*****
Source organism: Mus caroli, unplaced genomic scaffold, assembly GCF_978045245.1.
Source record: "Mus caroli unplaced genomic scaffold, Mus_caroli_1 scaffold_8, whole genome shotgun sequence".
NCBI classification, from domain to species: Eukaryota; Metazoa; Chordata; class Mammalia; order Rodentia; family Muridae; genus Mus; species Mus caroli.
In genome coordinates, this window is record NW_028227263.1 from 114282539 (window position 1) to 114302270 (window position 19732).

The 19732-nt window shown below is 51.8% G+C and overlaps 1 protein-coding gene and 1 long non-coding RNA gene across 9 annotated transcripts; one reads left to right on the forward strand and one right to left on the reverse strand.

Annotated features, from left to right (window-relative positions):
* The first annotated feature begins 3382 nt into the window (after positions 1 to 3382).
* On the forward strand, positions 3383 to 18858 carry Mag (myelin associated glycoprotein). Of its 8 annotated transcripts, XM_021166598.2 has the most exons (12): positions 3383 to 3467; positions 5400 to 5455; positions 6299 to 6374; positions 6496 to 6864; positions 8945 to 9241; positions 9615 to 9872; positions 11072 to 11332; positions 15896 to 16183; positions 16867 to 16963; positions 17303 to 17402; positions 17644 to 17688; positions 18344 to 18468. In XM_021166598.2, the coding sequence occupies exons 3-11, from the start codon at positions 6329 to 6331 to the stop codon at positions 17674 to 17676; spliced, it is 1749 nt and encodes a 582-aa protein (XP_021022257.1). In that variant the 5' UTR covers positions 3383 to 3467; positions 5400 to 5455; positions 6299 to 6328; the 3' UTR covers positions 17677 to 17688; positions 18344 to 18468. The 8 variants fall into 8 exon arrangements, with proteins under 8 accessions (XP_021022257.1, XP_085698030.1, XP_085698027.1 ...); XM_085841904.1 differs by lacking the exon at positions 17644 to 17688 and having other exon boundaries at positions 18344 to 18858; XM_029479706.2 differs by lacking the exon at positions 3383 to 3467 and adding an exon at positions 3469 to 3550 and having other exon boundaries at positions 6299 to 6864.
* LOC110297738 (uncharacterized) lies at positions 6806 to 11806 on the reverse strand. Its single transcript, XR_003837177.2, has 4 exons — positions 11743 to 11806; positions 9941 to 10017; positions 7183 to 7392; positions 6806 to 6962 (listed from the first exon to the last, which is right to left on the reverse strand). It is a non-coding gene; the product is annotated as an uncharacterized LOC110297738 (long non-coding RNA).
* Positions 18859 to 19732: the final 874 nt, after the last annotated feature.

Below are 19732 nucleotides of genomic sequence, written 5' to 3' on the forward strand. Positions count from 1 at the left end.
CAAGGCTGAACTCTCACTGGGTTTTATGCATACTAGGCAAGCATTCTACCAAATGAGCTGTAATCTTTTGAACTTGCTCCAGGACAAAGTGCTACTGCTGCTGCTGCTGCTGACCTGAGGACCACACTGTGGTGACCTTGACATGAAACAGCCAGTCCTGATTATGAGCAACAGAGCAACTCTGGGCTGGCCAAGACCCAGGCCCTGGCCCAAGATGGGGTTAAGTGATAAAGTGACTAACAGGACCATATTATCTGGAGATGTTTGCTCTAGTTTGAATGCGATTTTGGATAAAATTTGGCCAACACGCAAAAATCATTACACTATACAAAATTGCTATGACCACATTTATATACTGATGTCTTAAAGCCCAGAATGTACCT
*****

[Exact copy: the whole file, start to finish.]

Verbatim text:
Source organism: Mus caroli, unplaced genomic scaffold, assembly GCF_978045245.1.
Source record: "Mus caroli unplaced genomic scaffold, Mus_caroli_1 scaffold_8, whole genome shotgun sequence".
NCBI classification, from domain to species: Eukaryota; Metazoa; Chordata; class Mammalia; order Rodentia; family Muridae; genus Mus; species Mus caroli.
In genome coordinates, this window is record NW_028227263.1 from 114282539 (window position 1) to 114302270 (window position 19732).

The 19732-nt window shown below is 51.8% G+C and overlaps 1 protein-coding gene and 1 long non-coding RNA gene across 9 annotated transcripts; one reads left to right on the forward strand and one right to left on the reverse strand.

Annotated features, from left to right (window-relative positions):
* The first annotated feature begins 3382 nt into the window (after positions 1 to 3382).
* On the forward strand, positions 3383 to 18858 carry Mag (myelin associated glycoprotein). Of its 8 annotated transcripts, XM_021166598.2 has the most exons (12): positions 3383 to 3467; positions 5400 to 5455; positions 6299 to 6374; positions 6496 to 6864; positions 8945 to 9241; positions 9615 to 9872; positions 11072 to 11332; positions 15896 to 16183; positions 16867 to 16963; positions 17303 to 17402; positions 17644 to 17688; positions 18344 to 18468. In XM_021166598.2, the coding sequence occupies exons 3-11, from the start codon at positions 6329 to 6331 to the stop codon at positions 17674 to 17676; spliced, it is 1749 nt and encodes a 582-aa protein (XP_021022257.1). In that variant the 5' UTR covers positions 3383 to 3467; positions 5400 to 5455; positions 6299 to 6328; the 3' UTR covers positions 17677 to 17688; positions 18344 to 18468. The 8 variants fall into 8 exon arrangements, with proteins under 8 accessions (XP_021022257.1, XP_085698030.1, XP_085698027.1 ...); XM_085841904.1 differs by lacking the exon at positions 17644 to 17688 and having other exon boundaries at positions 18344 to 18858; XM_029479706.2 differs by lacking the exon at positions 3383 to 3467 and adding an exon at positions 3469 to 3550 and having other exon boundaries at positions 6299 to 6864.
* LOC110297738 (uncharacterized) lies at positions 6806 to 11806 on the reverse strand. Its single transcript, XR_003837177.2, has 4 exons — positions 11743 to 11806; positions 9941 to 10017; positions 7183 to 7392; positions 6806 to 6962 (listed from the first exon to the last, which is right to left on the reverse strand). It is a non-coding gene; the product is annotated as an uncharacterized LOC110297738 (long non-coding RNA).
* Positions 18859 to 19732: the final 874 nt, after the last annotated feature.

Below are 19732 nucleotides of genomic sequence, written 5' to 3' on the forward strand. Positions count from 1 at the left end.
CAAGGCTGAACTCTCACTGGGTTTTATGCATACTAGGCAAGCATTCTACCAAATGAGCTGTAATCTTTTGAACTTGCTCCAGGACAAAGTGCTACTGCTGCTGCTGCTGCTGACCTGAGGACCACACTGTGGTGACCTTGACATGAAACAGCCAGTCCTGATTATGAGCAACAGAGCAACTCTGGGCTGGCCAAGACCCAGGCCCTGGCCCAAGATGGGGTTAAGTGATAAAGTGACTAACAGGACCATATTATCTGGAGATGTTTGCTCTAGTTTGAATGCGATTTTGGATAAAATTTGGCCAACACGCAAAAATCATTACACTATACAAAATTGCTATGACCACATTTATATACTGATGTCTTAAAGCCCAGAATGTACCT